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“The very first puppy I ever raised


was Eric, a deep red Golden Retriever,” said Laura. She still has the six-page, stapled manual. Today, her home library is comprised of mainly dog books, her favorite being “If A Dog’s Prayers Were Answered” by Suzanne Clothier. Puppy raisers sometimes have the


opportunity to adopt a puppy they raised if, for some reason, the dogs are released from the program. Igor had been in training at SEGD to become a service dog, but had to be released after being diagnosed with hip dysplasia. Laura happily adopted him, and he is now an Ambassador Dog for SEGD. Together with Aloha, another of her dogs, Laura and Igor have done volunteer therapy work comforting children at the Duval County Courthouse in Jacksonville and hospice patients through Community Hospice, also in Jacksonville. The only requirement to become a puppy raiser, said Laura,


is love. It is not necessary to be a professional dog trainer. SEGD teaches the puppy raiser all the skills needed, provides a manual for reference and a wonderful support system. The puppy raiser pays for food and accessories, while all veterinary costs are taken care of by SEGD.


The puppy goes home with a puppy


raiser at ten to twelve weeks of age. The main job as a puppy raiser, is to teach the dogs basic obedience, home manners and socialization. After a year or so, the dogs will head back to SEGD where they will begin more intense training to become guide dogs or service dogs. Ultimately, they are matched with someone on the waiting list for a service or guide dog. “Yes, it is difficult giving up a dog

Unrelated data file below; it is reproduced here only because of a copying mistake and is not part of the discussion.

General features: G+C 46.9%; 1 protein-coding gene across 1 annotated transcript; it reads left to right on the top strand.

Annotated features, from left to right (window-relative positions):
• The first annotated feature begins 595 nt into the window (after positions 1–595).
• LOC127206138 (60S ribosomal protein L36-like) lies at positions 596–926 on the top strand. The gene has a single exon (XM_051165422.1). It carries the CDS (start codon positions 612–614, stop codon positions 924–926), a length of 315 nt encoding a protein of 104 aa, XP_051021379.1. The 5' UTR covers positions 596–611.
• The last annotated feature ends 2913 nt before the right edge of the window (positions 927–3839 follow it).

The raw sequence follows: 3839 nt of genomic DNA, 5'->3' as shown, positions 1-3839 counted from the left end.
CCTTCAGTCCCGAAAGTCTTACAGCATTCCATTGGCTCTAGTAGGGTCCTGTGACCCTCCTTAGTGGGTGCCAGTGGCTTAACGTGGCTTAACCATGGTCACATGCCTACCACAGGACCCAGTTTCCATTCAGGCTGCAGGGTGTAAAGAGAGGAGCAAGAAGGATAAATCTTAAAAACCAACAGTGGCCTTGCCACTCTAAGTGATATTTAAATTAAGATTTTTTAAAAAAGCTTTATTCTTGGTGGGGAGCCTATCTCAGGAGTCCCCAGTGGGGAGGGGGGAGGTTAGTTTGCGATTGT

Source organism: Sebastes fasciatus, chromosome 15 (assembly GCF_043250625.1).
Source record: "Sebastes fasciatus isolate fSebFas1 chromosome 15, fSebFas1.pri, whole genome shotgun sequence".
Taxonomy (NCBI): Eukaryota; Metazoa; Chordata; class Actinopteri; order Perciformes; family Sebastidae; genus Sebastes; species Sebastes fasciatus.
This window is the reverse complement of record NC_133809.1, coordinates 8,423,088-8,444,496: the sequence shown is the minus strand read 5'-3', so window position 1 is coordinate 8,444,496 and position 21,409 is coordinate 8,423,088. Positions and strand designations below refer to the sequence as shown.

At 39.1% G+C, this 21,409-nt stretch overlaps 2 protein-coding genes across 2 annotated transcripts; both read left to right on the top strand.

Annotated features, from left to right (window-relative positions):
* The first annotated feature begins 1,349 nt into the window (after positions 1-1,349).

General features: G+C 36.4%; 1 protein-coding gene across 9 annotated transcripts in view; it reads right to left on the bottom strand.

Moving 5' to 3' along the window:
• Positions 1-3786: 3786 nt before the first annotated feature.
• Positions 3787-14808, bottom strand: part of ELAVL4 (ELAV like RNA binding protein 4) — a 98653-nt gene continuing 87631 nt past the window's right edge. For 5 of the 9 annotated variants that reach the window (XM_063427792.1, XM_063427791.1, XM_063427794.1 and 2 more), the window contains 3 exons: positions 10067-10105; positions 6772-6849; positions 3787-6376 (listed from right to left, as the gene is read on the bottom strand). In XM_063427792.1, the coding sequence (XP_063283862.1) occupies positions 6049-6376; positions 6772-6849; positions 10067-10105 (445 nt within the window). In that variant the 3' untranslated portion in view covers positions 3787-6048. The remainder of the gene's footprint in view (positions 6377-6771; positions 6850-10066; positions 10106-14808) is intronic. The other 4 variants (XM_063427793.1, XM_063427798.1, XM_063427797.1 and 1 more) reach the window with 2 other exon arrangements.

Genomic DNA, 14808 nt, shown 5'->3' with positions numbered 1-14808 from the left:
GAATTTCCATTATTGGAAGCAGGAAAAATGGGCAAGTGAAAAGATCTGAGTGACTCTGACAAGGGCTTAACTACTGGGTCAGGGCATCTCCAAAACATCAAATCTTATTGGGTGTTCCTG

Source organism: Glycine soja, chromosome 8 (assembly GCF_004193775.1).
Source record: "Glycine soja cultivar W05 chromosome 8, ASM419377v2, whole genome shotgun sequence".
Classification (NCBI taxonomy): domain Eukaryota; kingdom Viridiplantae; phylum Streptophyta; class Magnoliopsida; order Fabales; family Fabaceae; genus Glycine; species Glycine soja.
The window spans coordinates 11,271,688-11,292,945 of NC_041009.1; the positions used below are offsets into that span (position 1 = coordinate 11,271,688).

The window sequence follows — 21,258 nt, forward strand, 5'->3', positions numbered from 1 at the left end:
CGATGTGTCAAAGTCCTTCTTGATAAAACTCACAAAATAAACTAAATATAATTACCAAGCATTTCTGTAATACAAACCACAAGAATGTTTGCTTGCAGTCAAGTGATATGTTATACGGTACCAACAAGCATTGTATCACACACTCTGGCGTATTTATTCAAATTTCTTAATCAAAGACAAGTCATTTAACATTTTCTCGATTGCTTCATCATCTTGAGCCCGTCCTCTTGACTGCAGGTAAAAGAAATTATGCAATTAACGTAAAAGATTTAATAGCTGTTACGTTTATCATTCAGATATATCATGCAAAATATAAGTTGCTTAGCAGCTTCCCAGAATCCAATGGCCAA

Basket Case: Subie takes a break from his studies on how to be a future SuperHero.


you’ve lived with and cared for,” said Laura. “But, knowing that you can take a puppy into your home and into your heart, and raise it for someone who


needs that dog, why not be that blessing for somebody else? That’s the driving force for me.” Of course, the dynamics in a household change each time a


puppy is brought into the fold. Igor, who is three now, seems to be tolerating Subie. Laura said her husband may not be as passionate about the puppies as she is, but, “He is very patient,” she said, smiling. Perhaps a piece of every puppy raiser’s heart stays with every


puppy who goes on to become a service or guide dog. “I’m so glad that my body has caught up with my heart,” said Laura. “It is the best volunteer job you will ever have.”


U


44 THE NEW BARKER


www.TheNewBarker.com


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